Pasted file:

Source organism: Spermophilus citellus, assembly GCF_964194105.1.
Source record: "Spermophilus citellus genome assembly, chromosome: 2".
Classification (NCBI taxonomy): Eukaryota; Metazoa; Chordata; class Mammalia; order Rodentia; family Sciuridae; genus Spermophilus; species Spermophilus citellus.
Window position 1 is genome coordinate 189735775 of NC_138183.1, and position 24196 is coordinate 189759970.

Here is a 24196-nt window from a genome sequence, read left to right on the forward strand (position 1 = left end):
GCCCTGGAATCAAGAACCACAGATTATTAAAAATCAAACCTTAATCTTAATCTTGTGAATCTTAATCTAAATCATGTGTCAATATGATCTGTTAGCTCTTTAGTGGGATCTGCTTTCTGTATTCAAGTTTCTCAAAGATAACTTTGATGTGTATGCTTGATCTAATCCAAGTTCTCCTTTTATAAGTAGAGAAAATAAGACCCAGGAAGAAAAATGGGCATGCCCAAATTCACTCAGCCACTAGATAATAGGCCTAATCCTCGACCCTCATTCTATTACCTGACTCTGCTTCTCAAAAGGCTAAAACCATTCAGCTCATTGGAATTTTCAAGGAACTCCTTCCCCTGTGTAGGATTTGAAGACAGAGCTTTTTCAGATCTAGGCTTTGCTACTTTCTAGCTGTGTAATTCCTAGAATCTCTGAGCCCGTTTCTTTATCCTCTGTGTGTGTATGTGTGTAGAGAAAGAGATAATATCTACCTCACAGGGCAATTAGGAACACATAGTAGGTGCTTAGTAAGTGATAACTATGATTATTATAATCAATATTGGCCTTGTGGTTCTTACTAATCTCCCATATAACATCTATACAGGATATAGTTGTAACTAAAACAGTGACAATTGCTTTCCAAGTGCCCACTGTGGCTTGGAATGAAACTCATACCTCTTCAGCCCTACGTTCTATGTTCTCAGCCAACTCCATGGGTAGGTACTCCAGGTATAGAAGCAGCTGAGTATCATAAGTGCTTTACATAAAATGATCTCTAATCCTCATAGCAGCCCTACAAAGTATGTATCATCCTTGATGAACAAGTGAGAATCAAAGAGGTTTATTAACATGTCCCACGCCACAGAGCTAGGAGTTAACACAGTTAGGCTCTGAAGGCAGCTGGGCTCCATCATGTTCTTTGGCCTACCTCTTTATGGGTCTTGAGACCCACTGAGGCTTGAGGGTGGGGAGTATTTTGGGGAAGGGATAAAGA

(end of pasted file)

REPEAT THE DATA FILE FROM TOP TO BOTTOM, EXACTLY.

Source organism: Spermophilus citellus, assembly GCF_964194105.1.
Source record: "Spermophilus citellus genome assembly, chromosome: 2".
Classification (NCBI taxonomy): Eukaryota; Metazoa; Chordata; class Mammalia; order Rodentia; family Sciuridae; genus Spermophilus; species Spermophilus citellus.
Window position 1 is genome coordinate 189735775 of NC_138183.1, and position 24196 is coordinate 189759970.

Here is a 24196-nt window from a genome sequence, read left to right on the forward strand (position 1 = left end):
GCCCTGGAATCAAGAACCACAGATTATTAAAAATCAAACCTTAATCTTAATCTTGTGAATCTTAATCTAAATCATGTGTCAATATGATCTGTTAGCTCTTTAGTGGGATCTGCTTTCTGTATTCAAGTTTCTCAAAGATAACTTTGATGTGTATGCTTGATCTAATCCAAGTTCTCCTTTTATAAGTAGAGAAAATAAGACCCAGGAAGAAAAATGGGCATGCCCAAATTCACTCAGCCACTAGATAATAGGCCTAATCCTCGACCCTCATTCTATTACCTGACTCTGCTTCTCAAAAGGCTAAAACCATTCAGCTCATTGGAATTTTCAAGGAACTCCTTCCCCTGTGTAGGATTTGAAGACAGAGCTTTTTCAGATCTAGGCTTTGCTACTTTCTAGCTGTGTAATTCCTAGAATCTCTGAGCCCGTTTCTTTATCCTCTGTGTGTGTATGTGTGTAGAGAAAGAGATAATATCTACCTCACAGGGCAATTAGGAACACATAGTAGGTGCTTAGTAAGTGATAACTATGATTATTATAATCAATATTGGCCTTGTGGTTCTTACTAATCTCCCATATAACATCTATACAGGATATAGTTGTAACTAAAACAGTGACAATTGCTTTCCAAGTGCCCACTGTGGCTTGGAATGAAACTCATACCTCTTCAGCCCTACGTTCTATGTTCTCAGCCAACTCCATGGGTAGGTACTCCAGGTATAGAAGCAGCTGAGTATCATAAGTGCTTTACATAAAATGATCTCTAATCCTCATAGCAGCCCTACAAAGTATGTATCATCCTTGATGAACAAGTGAGAATCAAAGAGGTTTATTAACATGTCCCACGCCACAGAGCTAGGAGTTAACACAGTTAGGCTCTGAAGGCAGCTGGGCTCCATCATGTTCTTTGGCCTACCTCTTTATGGGTCTTGAGACCCACTGAGGCTTGAGGGTGGGGAGTATTTTGGGGAAGGGATAAAGA